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Curbing Workplace Burnout in Young Mothers of Color

Curbing Workplace Burnout in Young Mothers of Color

Young mothers of color are at the highest risk of experiencing burnout, and it’s high time that leaders lean in, listen closely, and help where they can.

This year, Great Place to Work conducted the largest-ever study of working parents to understand their workplace experience, the unique challenges they face and how leaders can support them.

Working Parents, Burnout and the Great Resignation provides data and insights to help organizations better leverage the experiences of their working parents and create great workplaces For All™.

Our 2021 report revealed that while “pandemic burnout” is still impacting the well-being of working parents, Best Workplaces™ have managed to increase their level of care for parents in the workplace, leading to higher retention among working parents.

The COVID-19 pandemic has certainly reshaped the way we view work. It has also led to heightened awareness of how structural racism impacts people of color, even in the workplace. Leaders from Best Workplaces have innovated to create more inclusive environments where employees can thrive, not despite their differences, but because of them.

For example, Best Workplaces began to create discussion forums for people of color to express their concerns and grievances to their leaders. Many of these companies have also created dedicated functions within their organization for combating workplace discrimination – something that might have been left up to the discretion of the individual a few years ago.

Mothers of color, however, are still facing unique challenges as working parents and their double minority status makes finding and asserting their voices in hopes of achieving structural change that much harder.

Young mothers of color in particular – between the ages of 24 to 34 – are even more susceptible to experiencing burnout than their White, male counterparts, and the pandemic has affected them disproportionately.

Chances of workplace burnout in mothers of color and young mothers

Here’s how you can help them defeat burnout: 

Perfect your intersectional approach

Being a double minority myself, I know with some level of certainty that the intersections of my identity – as a Black Woman – act as fertile ground for sexism and racism alike.

Organizations often make the mistake of focusing on “categories” of gender or race and ethnicity and fail to recognize that the whole person is far more complex than a box on a survey.

An intersectional approach to diversity, equity, inclusion, and belonging (DEIB) is honoring the multiplicity of who we are as people.

Mothers of color are also diverse, and so are their needs, which vary based on their economic status, family structure, gender identity, and more.

Ensure pay parity for mothers of color

According to the National Fund of Workforce Solutions, median wages are higher for White workers with a high school diploma and no college ($19/hour) than for Black workers with an associate’s degree ($18/hour). Racial inequities in income already cost the U.S. economy about $2.3 trillion per year.

Many mothers of color act as the sole bread winner for their family and without intentional pay parity, they continue to stand at the fault line of society, failing to get ahead. Fair pay provides more for childcare expenses, resources for coping with the stresses of parenthood, and a heightened sense of belonging in the workplace.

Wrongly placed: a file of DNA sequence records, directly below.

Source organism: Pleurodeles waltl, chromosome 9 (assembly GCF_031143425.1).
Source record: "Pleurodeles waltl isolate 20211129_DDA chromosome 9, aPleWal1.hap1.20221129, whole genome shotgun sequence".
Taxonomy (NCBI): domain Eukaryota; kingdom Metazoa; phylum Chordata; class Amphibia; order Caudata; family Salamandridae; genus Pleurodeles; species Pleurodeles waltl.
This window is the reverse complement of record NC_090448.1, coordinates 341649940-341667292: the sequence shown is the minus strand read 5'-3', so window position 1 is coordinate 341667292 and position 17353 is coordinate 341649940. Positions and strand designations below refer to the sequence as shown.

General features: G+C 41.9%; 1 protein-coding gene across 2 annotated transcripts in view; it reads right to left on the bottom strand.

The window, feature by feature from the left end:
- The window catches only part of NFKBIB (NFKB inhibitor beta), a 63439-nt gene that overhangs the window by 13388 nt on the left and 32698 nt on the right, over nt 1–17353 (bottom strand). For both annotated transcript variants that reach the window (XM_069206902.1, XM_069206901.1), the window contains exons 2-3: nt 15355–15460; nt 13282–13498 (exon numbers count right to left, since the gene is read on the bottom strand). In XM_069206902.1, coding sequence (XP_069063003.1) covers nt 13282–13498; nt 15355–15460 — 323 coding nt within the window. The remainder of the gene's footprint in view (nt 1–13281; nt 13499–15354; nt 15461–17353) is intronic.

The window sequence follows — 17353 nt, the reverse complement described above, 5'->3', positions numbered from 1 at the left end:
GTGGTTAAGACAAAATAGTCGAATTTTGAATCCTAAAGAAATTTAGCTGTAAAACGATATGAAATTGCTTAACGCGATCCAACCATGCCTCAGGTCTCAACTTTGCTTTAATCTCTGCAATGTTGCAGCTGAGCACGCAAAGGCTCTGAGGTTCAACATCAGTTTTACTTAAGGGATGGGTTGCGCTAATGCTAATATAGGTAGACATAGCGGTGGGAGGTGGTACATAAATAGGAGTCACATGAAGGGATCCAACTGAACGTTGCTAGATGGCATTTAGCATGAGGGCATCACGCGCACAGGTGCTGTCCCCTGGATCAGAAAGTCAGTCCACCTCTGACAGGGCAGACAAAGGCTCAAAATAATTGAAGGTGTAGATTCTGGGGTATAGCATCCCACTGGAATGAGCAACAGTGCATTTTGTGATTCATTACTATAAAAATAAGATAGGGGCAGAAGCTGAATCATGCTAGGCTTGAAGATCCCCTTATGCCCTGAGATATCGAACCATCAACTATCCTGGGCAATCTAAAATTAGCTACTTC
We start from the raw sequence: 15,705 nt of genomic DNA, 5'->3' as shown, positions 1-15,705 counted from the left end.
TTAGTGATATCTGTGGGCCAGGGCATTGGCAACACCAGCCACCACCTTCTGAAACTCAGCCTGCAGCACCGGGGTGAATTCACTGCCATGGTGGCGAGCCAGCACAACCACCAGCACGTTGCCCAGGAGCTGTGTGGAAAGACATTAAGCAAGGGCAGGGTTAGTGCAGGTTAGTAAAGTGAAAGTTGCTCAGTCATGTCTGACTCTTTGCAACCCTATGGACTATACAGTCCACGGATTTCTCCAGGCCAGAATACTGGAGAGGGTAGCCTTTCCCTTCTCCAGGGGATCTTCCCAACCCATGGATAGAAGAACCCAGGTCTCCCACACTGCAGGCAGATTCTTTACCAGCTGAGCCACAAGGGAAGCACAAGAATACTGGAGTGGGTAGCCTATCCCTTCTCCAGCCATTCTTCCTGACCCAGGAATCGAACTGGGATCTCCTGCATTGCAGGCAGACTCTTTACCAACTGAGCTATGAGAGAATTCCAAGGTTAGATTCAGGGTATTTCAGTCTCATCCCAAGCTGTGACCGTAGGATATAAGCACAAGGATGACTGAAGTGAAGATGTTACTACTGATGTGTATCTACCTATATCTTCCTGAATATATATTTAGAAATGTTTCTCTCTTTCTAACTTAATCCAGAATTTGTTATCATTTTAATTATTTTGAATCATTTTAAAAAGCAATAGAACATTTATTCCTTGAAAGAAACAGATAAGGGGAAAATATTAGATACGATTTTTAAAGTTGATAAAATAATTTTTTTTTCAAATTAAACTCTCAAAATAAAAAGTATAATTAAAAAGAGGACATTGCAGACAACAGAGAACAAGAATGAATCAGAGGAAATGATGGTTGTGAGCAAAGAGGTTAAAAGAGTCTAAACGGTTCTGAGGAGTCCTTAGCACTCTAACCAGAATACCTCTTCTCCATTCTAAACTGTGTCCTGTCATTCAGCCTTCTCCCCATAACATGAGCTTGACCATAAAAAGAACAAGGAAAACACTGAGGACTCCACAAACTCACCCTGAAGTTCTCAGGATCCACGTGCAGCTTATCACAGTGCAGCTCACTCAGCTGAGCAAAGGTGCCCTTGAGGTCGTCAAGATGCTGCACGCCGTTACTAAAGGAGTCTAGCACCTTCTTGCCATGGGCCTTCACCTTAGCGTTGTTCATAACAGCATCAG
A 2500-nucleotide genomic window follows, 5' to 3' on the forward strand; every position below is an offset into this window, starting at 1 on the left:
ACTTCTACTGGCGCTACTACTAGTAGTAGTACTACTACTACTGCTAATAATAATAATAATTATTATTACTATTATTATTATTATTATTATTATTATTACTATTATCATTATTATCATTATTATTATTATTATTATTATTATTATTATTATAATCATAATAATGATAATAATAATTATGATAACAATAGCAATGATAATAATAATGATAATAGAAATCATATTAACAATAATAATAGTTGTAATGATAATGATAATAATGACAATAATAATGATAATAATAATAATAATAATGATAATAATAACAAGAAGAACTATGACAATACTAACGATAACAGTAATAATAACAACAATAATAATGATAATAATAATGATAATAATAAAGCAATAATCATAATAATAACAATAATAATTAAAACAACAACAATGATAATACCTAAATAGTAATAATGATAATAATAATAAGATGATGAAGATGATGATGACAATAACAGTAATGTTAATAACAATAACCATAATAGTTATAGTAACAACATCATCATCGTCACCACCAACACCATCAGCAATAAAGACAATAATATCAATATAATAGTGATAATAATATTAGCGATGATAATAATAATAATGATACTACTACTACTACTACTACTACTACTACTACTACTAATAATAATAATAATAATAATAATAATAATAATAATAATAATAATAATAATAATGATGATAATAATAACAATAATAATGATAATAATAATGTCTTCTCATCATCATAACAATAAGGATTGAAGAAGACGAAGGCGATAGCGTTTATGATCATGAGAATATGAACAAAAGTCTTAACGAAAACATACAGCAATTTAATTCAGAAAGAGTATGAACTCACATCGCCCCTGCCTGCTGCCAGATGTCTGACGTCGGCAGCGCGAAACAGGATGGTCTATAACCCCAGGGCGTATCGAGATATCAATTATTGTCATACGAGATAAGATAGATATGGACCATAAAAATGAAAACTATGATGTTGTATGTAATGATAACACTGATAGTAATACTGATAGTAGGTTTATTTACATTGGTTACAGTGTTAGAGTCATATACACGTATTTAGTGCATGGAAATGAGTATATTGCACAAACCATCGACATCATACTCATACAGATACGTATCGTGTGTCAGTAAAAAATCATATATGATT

The toll of racial inequalities in income will grow as the U.S. workforce becomes increasingly diverse.  Pay parity for working mothers of color will serve the greater good and create a future where fair pay is not a “nice-to-have”, but an expectation.

Raise your awareness of inequities that exist outside of work for mothers of color

Decades of research suggest that mothers of color are more likely to be responsible for all childcare responsibilities and housework than White mothers are. In fact, Black mothers are more than twice as likely as White mothers to be managing these duties for their family.

This is not a new problem. Sociologist Anna Julia Cooper writes about women of color as wage-earners in the late 1800s, explaining that most of the productive labor of the world is in fact done by women, and that their unpaid labor is what makes for a productive society.

Cooper’s work holds true today, and I think we all understand that the labor done within today’s household has a great impact on labor outside the household.

Young mothers of color – many of them hourly wage earners – are often working long hours, day and night, to support their families. Pay parity can begin to lessen the burden. And Latinx, Black, and Asian mothers are also more likely to stay at a job when they have access to reliable childcare.

It’s clear that mothers of color need allyship more than ever before. They need their fellow employees and their leaders to stand up for what’s right and advocate for more inclusive workplace cultures, and benefits that better serve them.

Better workplaces for mothers of color means better workplaces for all

When you target mothers of color in your DEIB efforts, everyone within the organization will benefit. Supporting parents of color cannot be separate from you overall DEIB strategy. Instead, leaders can use the collective voice of their mothers of color – who are reporting higher rates of burnout than their counterparts – to foster workplaces that support equity and belong for all.

Learn more about how to support working parents, read our full report

Working Parents, Burnout & the Great Resignation. 490K+ working parents have spoken. Here are 5 keys to attracting, retaining, and sustaining them.

Download the report


Kalia Simms